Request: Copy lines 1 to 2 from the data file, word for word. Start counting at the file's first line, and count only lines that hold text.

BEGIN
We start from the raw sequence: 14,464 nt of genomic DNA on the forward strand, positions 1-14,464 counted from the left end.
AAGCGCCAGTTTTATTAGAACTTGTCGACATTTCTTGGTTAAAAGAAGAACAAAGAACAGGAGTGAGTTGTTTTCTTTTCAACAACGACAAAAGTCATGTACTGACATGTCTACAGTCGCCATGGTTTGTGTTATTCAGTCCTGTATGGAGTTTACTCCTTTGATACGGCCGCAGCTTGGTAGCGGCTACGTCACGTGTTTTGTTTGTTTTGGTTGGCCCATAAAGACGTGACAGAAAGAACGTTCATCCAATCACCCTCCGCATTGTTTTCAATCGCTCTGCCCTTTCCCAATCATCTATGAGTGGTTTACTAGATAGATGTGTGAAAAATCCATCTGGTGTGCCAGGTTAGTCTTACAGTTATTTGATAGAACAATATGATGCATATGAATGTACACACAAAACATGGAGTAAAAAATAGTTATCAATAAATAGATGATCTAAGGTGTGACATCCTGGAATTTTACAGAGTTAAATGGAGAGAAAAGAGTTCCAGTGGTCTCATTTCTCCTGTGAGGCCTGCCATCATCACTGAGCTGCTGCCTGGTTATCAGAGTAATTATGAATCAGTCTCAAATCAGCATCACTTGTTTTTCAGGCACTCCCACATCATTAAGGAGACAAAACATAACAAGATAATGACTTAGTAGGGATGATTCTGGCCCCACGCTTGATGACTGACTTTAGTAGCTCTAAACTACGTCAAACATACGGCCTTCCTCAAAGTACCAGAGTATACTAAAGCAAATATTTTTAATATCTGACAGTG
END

We start from the raw sequence: 14,464 nt of genomic DNA on the forward strand, positions 1-14,464 counted from the left end.
AAGCGCCAGTTTTATTAGAACTTGTCGACATTTCTTGGTTAAAAGAAGAACAAAGAACAGGAGTGAGTTGTTTTCTTTTCAACAACGACAAAAGTCATGTACTGACATGTCTACAGTCGCCATGGTTTGTGTTATTCAGTCCTGTATGGAGTTTACTCCTTTGATACGGCCGCAGCTTGGTAGCGGCTACGTCACGTGTTTTGTTTGTTTTGGTTGGCCCATAAAGACGTGACAGAAAGAACGTTCATCCAATCACCCTCCGCATTGTTTTCAATCGCTCTGCCCTTTCCCAATCATCTATGAGTGGTTTACTAGATAGATGTGTGAAAAATCCATCTGGTGTGCCAGGTTAGTCTTACAGTTATTTGATAGAACAATATGATGCATATGAATGTACACACAAAACATGGAGTAAAAAATAGTTATCAATAAATAGATGATCTAAGGTGTGACATCCTGGAATTTTACAGAGTTAAATGGAGAGAAAAGAGTTCCAGTGGTCTCATTTCTCCTGTGAGGCCTGCCATCATCACTGAGCTGCTGCCTGGTTATCAGAGTAATTATGAATCAGTCTCAAATCAGCATCACTTGTTTTTCAGGCACTCCCACATCATTAAGGAGACAAAACATAACAAGATAATGACTTAGTAGGGATGATTCTGGCCCCACGCTTGATGACTGACTTTAGTAGCTCTAAACTACGTCAAACATACGGCCTTCCTCAAAGTACCAGAGTATACTAAAGCAAATATTTTTAATATCTGACAGTG